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Exp Neurol. 2014 Aug;258:91-104. doi: 10.1016/j.expneurol.2014.01.025.

Immune modulatory therapies for spinal cord injury--past, present and future.

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Department of Clinical Neurosciences, Hotchkiss Brain Institute, University of Calgary, Calgary, Alberta, Canada.
Kentucky Spinal Cord Injury Research Center, University of Louisville, Louisville, KY, USA; Department of Neurological Surgery, University of Louisville, Louisville, KY, USA; Department of Microbiology and Immunology, University of Louisville, Louisville, KY, USA. Electronic address:


Historically, the immune response after spinal cord injury was considered largely detrimental owing to the release of neurotoxic factors. While there is validity to this view, there is much greater heterogeneity of immune cells than was previously realized. Associated with this heterogeneity of immune cell subtypes, there is diversity of functions of immune cells that is still poorly understood after spinal cord injury. Modulating the immune system requires improved understanding of the major players: those immune cell subtypes that are more detrimental than beneficial and those that are important in repair. In this review we will discuss the early findings that supported the use of various anti-inflammatory medications as well as the evolving concept that not all immune subtypes are detrimental and some might even be beneficial. In the last section we will highlight the need to characterize better the role of immune cell subsets in the hopes of developing potential therapeutic targets for the future.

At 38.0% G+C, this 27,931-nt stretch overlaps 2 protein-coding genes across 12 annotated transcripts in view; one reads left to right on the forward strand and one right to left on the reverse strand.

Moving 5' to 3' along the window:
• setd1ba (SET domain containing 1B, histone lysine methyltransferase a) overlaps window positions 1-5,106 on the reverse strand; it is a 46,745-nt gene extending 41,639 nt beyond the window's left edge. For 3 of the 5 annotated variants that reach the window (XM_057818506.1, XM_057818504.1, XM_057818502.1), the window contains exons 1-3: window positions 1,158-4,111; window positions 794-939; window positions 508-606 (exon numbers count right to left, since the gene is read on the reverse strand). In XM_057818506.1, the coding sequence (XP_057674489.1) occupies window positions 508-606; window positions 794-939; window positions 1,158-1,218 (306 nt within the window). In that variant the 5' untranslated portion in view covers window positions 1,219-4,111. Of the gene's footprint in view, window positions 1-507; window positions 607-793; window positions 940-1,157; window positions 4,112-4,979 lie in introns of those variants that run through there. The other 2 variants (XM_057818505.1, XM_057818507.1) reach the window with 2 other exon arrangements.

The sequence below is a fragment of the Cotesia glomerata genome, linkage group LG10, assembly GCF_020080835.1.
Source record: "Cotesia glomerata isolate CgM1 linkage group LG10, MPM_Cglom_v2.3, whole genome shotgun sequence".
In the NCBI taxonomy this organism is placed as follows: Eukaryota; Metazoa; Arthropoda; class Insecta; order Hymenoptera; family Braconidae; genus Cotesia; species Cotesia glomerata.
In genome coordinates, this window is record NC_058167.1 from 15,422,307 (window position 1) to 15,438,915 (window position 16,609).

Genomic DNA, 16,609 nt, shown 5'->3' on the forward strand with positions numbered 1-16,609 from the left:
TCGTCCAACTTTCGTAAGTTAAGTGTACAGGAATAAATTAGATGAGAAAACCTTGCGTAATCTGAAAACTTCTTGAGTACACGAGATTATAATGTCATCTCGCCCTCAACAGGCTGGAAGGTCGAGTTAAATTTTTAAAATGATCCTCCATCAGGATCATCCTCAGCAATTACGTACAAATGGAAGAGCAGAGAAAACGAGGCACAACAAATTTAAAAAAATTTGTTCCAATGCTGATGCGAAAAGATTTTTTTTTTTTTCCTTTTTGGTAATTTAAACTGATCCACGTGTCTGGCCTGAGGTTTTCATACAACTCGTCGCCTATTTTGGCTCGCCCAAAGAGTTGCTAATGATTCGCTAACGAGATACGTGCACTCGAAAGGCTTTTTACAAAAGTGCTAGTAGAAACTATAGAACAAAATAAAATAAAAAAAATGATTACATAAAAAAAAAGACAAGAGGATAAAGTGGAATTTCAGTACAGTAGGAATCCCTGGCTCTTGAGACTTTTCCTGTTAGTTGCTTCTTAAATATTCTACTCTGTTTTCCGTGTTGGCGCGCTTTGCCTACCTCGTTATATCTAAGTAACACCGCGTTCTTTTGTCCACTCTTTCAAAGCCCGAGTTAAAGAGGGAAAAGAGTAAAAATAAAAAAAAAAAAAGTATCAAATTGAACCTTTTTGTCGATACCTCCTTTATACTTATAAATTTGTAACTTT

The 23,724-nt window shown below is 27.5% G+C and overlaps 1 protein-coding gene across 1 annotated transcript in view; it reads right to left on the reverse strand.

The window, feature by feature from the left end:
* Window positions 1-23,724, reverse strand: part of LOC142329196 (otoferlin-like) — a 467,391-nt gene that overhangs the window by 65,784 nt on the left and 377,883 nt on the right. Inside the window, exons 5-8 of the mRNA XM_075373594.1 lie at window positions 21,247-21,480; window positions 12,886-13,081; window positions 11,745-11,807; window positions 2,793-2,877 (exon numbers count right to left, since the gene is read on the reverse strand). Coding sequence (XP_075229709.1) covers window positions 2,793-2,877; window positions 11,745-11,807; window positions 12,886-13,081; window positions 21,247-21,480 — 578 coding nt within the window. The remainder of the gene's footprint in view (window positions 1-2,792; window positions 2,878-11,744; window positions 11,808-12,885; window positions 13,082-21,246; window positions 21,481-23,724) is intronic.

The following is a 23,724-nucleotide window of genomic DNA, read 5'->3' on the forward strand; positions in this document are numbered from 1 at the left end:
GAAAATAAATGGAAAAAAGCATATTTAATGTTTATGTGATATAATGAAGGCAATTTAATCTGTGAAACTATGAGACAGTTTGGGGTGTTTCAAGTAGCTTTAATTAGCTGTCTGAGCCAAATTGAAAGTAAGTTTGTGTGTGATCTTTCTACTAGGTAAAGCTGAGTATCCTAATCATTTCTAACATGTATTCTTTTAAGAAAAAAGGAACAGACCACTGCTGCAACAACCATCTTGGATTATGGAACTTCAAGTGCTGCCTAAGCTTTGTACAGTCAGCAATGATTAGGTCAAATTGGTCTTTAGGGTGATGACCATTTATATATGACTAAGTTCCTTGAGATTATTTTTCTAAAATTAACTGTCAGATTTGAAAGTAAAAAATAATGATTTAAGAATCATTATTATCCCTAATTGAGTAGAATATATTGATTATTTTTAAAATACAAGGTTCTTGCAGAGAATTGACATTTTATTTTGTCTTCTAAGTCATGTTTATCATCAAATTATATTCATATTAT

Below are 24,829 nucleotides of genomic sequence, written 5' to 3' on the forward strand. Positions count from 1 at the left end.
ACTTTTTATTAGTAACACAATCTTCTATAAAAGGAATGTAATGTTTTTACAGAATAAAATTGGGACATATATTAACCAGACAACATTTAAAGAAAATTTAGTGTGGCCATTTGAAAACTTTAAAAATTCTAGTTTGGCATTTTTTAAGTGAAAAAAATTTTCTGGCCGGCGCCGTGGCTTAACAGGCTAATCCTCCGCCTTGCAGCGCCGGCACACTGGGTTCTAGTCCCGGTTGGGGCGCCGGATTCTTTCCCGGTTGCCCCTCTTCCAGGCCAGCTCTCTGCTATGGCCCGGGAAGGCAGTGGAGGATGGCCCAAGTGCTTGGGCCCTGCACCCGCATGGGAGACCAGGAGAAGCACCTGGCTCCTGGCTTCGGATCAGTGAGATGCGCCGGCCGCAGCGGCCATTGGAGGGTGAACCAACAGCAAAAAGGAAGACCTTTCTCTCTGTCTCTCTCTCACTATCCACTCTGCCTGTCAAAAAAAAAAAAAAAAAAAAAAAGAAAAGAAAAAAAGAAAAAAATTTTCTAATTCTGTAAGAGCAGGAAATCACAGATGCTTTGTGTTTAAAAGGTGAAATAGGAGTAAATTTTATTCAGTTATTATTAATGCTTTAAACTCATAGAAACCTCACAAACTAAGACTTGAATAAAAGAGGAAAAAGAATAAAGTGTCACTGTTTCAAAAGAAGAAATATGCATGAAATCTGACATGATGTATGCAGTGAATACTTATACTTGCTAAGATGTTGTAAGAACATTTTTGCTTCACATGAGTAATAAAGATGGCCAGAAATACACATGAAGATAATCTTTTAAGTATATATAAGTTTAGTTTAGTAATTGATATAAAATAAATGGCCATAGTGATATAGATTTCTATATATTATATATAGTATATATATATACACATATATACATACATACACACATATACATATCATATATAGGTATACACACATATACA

Gr-1; Ly-6C; Ly-6G; M1; M2; Macrophage; Microglia; Minocycline; Neuroinflammation; Neuroprotection; Neutrophil; Spinal cord injury

[Indexed for MEDLINE]

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